Published by Roaring Brook Press, 2017
32 pages
ISBN: 978-1-62672-536-2
Ages 2-6


Cat, Dog, Chickadee, and Squirrel are all relishing a perfect day, although the perfection differs for each of them: The warm sun in a flowerbed (Cat), a cool pool (Dog), birdseed (Chickadee), and a corncob (Squirrel). Enter Bear, who disrupts everyone’s moment of bliss. Each of the animals hastily abandons their prized spot or snack when Bear lumbers near. It turns out Bear, whose massive presence can barely be contained on the page, is having a perfect day too. His is comprised of a composite of comforts: “The warmth of the sun. The cool of the water. A belly full of corn and seed. A flower bed for a nap.” A simple text showcases repetition and predictability, while the dynamic mixed-media illustrations command attention with changes of scale and perspective. (MVL) ©2017 Cooperative Children’s Book Center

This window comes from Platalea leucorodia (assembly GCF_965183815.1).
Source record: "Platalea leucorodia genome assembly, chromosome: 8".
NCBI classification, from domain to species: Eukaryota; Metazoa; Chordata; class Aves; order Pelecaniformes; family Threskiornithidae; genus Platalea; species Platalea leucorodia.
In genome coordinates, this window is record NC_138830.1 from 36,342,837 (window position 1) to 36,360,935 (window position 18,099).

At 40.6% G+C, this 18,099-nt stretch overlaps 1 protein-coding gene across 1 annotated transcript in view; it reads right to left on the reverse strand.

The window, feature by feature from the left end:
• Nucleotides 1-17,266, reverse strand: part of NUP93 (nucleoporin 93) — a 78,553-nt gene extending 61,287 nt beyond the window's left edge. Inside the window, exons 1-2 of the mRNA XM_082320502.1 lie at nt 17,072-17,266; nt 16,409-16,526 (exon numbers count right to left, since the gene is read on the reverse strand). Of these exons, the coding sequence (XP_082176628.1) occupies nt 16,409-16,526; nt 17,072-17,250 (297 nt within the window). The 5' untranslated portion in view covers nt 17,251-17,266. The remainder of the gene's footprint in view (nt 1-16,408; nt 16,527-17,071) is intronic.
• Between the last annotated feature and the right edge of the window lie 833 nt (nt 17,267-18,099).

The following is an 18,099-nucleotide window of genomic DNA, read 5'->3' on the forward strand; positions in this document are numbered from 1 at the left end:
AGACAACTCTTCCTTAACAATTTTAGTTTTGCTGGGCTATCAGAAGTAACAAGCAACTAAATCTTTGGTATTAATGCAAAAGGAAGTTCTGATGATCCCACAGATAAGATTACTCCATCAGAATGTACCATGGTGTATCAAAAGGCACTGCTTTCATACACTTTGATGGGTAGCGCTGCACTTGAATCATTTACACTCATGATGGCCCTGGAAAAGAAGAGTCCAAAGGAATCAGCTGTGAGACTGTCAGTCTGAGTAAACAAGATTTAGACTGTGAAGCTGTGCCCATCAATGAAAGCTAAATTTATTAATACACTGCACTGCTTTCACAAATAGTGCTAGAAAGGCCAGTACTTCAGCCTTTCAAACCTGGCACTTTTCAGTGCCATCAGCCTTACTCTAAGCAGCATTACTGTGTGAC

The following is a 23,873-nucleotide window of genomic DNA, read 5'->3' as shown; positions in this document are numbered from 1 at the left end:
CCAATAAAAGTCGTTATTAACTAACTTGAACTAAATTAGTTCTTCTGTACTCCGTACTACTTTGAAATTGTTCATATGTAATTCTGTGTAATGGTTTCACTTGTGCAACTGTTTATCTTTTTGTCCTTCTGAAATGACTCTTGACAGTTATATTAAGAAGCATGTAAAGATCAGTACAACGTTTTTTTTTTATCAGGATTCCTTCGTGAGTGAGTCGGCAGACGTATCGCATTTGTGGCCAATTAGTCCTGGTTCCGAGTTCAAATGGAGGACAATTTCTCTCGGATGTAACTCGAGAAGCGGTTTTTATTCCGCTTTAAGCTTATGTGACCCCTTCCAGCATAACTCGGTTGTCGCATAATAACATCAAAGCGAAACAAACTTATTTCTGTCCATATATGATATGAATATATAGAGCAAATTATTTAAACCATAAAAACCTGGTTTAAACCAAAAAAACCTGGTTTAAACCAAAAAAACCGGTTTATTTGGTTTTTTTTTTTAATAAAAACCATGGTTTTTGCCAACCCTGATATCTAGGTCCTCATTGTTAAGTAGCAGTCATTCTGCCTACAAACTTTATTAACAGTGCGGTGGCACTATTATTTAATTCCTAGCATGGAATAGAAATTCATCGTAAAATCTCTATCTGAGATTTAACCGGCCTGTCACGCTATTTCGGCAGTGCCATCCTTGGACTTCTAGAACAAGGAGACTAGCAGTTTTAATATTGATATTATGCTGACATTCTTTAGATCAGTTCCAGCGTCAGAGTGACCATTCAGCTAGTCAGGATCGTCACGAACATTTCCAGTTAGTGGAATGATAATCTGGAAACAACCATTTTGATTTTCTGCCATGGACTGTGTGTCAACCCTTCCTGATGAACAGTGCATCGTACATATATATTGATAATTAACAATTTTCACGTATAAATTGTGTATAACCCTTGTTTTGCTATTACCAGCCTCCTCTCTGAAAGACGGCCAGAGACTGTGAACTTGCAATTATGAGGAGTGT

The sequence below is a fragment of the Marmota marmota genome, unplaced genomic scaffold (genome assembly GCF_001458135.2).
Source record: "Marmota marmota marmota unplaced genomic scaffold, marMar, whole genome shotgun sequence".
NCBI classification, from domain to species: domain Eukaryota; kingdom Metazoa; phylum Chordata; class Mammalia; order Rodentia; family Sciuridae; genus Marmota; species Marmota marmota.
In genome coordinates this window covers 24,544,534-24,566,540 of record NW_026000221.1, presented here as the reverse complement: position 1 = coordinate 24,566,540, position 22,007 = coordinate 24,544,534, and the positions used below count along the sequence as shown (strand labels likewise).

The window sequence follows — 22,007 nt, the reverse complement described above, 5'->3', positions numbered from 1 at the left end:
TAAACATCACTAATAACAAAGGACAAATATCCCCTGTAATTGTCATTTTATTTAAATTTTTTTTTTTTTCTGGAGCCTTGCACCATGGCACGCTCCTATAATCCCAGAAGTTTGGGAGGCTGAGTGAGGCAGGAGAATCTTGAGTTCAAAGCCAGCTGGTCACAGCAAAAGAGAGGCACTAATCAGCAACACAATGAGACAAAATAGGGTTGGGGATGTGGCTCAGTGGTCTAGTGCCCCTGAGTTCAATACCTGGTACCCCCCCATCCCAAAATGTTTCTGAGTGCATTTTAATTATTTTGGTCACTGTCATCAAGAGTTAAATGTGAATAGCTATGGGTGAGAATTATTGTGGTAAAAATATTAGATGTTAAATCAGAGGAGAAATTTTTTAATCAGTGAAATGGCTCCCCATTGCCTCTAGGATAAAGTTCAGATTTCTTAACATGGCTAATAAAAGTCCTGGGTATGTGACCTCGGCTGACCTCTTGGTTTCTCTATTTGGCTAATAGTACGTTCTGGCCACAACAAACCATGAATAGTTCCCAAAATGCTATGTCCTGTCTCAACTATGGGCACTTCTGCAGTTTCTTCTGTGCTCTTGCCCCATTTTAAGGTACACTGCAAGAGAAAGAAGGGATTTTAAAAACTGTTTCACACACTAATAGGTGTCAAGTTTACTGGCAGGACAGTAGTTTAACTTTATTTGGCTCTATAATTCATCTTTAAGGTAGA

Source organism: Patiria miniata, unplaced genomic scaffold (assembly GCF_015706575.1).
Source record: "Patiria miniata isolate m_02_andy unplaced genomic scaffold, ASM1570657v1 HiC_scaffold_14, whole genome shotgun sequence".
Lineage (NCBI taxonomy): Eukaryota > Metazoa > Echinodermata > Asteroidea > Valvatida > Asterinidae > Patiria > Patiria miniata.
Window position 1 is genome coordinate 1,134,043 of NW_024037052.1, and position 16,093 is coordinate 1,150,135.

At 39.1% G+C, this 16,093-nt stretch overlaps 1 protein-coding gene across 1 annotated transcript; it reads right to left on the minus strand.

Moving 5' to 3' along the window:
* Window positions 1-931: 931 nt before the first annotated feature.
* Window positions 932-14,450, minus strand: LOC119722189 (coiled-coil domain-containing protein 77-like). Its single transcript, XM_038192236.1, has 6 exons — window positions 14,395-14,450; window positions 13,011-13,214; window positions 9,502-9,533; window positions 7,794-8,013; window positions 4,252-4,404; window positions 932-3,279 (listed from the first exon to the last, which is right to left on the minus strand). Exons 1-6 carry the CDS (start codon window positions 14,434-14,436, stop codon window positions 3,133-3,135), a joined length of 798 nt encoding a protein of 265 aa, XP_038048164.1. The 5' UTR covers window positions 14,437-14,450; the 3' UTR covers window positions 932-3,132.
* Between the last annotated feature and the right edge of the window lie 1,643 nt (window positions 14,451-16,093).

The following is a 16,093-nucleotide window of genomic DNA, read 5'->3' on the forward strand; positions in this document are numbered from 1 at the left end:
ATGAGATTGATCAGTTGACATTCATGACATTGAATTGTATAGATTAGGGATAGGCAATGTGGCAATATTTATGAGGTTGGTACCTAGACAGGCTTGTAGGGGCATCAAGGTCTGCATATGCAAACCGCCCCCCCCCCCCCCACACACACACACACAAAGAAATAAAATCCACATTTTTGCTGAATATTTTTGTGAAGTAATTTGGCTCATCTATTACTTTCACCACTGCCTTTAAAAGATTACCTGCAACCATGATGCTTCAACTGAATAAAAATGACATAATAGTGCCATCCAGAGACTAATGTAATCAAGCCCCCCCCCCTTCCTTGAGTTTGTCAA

Monday, April 24, 2017

Book of the Week: Star-Crossed



Star-Crossed

by Barbara Dee
Published by Aladdin, 2017
277 pages
ISBN: 978-1-4814-7848-9
Ages 9-12